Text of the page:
The testimonies of cruelty, neglect and physical and sexual abuse perpetuated at many of these schools are revolting, and it is important that they have been heard. But how can we make any sense of them? I think, like so many cases of clerical crime, we need to trace it back to power without accountability.
Last month, the United Kingdom discovered that rampant sexual and physical abuse took place for decades at children’s homes in the Lambeth Council borough of London; three houses alone yielded 700 such allegations. This is an obscene reminder that, in this fallen world, wherever people have control over children without appropriate oversight and protective policies in place, those with a lust for power and for flesh will take grotesque advantage of it.
Yet it will always be especially appalling when it rears its head among those who carry the name of Jesus. (Yes, some workers at these schools did the best job they could, and some former students speak positively of their experiences there. This proves that God brings good out of evil, not that they weren’t evil.)
Besides this physical assault on the students, cultural genocide also occurred. The main rationale behind “killing the Indian in the child” was the idea that Indigenous spirituality was preventing children from assimilating to white industrial society, but some missionaries also saw it as being inherently pagan or demonic. This was completely at odds with the Catholic genius, seen so often in history, for baptizing cultures as well as persons.
In fact, the early Jesuit missionaries in Canada achieved this: The first Canadian Christmas carol is St. Jean de Brébeuf’s 1642 “Huron Carol,” written in the Huron language and depicting the baby Jesus wrapped in “a ragged robe of rabbit’s skin,” laid to rest in a lodge and worshipped by hunters. Perhaps, if the mission schools had continued to operate without the backing of government coercion — if missionaries had needed to win parents’ approval if they wanted to keep students enrolled at those schools — they could have rediscovered this spirit of Christianizing Indigenous culture rather than erasing it.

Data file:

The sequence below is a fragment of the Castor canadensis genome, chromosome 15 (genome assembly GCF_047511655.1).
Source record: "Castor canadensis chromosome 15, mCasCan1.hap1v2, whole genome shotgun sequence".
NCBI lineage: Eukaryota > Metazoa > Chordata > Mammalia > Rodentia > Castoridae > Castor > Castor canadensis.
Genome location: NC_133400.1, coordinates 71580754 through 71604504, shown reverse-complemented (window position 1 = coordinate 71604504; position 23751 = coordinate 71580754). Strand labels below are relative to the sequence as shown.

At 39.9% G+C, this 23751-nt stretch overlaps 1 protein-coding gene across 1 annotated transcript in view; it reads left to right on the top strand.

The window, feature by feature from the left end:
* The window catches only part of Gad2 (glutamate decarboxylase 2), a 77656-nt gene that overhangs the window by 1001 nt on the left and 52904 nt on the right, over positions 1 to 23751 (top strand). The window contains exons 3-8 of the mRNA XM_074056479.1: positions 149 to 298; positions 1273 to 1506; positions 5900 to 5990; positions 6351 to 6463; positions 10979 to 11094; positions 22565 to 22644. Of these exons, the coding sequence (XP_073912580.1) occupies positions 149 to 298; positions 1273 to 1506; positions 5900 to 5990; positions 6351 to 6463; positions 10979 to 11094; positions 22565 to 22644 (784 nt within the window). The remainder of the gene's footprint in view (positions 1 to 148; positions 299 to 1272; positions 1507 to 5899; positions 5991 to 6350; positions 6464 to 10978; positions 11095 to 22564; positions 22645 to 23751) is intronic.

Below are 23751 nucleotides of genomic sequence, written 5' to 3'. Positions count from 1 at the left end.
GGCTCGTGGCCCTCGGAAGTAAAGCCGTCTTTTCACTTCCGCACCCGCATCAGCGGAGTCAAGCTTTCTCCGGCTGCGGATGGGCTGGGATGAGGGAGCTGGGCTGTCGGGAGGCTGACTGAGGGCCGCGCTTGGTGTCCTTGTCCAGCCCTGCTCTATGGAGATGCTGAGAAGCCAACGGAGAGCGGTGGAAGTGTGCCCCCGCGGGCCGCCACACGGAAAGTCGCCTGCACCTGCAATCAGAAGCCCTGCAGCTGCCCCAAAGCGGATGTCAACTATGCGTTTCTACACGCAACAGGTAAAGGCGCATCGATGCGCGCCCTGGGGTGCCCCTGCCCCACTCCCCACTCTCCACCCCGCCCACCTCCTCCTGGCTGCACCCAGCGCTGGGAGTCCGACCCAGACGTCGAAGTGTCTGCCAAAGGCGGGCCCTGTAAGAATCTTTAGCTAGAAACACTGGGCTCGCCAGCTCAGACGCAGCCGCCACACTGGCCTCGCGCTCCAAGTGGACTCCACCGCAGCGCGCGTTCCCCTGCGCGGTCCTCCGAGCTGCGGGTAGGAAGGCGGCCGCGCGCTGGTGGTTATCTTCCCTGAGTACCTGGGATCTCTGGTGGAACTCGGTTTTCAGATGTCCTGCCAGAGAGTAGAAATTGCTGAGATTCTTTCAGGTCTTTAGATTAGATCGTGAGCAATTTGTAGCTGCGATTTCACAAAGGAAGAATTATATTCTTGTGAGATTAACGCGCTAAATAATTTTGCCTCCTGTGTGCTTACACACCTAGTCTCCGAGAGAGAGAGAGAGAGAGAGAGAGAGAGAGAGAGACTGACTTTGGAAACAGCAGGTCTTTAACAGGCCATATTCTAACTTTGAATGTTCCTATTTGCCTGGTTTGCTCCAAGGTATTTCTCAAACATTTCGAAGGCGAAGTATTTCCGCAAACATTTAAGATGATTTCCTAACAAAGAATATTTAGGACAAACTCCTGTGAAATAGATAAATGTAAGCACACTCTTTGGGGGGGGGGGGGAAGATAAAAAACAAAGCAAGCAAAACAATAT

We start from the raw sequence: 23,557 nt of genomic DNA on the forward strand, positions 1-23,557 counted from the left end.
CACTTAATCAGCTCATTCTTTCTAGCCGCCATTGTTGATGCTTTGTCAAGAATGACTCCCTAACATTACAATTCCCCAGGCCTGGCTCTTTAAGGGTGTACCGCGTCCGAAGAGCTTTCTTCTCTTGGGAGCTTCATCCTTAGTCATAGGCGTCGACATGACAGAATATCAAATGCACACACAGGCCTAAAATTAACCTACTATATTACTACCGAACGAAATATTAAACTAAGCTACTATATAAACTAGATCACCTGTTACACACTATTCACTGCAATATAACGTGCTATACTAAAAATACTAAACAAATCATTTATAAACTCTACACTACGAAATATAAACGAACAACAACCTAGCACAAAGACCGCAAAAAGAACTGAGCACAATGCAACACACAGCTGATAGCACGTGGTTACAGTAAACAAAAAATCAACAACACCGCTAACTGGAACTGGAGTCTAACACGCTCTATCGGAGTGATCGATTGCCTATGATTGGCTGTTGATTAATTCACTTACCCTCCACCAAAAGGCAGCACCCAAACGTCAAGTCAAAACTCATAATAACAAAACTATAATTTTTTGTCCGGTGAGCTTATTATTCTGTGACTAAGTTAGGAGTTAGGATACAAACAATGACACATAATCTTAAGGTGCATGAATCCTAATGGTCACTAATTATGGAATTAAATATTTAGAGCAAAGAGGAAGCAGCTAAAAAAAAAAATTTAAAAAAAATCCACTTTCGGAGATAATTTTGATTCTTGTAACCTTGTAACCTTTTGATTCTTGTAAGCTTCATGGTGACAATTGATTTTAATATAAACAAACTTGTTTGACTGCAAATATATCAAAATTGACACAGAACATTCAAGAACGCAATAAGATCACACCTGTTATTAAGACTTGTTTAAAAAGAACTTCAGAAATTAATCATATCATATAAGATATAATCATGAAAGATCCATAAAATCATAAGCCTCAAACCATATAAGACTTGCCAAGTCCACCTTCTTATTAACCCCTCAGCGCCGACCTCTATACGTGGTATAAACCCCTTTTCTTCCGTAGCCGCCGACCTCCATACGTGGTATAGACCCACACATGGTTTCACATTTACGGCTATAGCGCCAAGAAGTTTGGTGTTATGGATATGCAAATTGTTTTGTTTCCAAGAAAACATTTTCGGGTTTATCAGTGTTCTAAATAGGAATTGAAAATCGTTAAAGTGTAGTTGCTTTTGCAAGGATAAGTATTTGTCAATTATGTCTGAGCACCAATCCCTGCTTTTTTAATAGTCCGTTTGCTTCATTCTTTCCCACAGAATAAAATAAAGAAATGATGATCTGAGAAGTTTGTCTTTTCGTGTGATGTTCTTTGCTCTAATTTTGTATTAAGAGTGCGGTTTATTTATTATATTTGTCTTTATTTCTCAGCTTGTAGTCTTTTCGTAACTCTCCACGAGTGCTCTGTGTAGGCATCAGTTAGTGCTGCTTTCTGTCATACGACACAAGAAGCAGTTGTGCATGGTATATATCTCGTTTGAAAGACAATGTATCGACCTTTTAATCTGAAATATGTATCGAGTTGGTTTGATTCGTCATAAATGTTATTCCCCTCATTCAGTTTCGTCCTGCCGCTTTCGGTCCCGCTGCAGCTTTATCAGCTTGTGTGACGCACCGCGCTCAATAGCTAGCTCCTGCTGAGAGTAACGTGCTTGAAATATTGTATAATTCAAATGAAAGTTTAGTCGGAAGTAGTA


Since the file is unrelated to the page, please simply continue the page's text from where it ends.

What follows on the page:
So what does all this mean for us today?
In 2006, representatives of the Church in Canada were party to a settlement agreement in which they committed to putting several million dollars toward Aboriginal healing. Legally speaking, these commitments have been fulfilled, though the amount actually raised was well below the stated goal. However, in response to recent developments, many Canadian Catholics have organized campaigns to raise the rest of these funds and to ensure that they go to Indigenous people directly, rather than being wasted on legal expenses. Perhaps, with restitution, we can achieve some degree of reconciliation.
After the unmarked graves were discovered, Archbishop Richard W. Smith of Edmonton, sitting alongside Chief Wilton Littlechild, commissioner of the Truth and Reconciliation Commission, made a video issuing an apology for the Church’s role in this travesty. In it, he remarked that Canadians have a lot to learn from our First Nations — for example, even though much of modern society is secularizing, “Indigenous peoples refuse to allow the Creator to be eclipsed.”
Maybe to truly reject the mentality of the residential schools, we need to learn not to base our lives on technology. Maybe we should learn from our continent’s ancient cultures and instead follow the teachings of the One they revere as the ‘Great Spirit’.”
Brett Fawcett writes from Canada.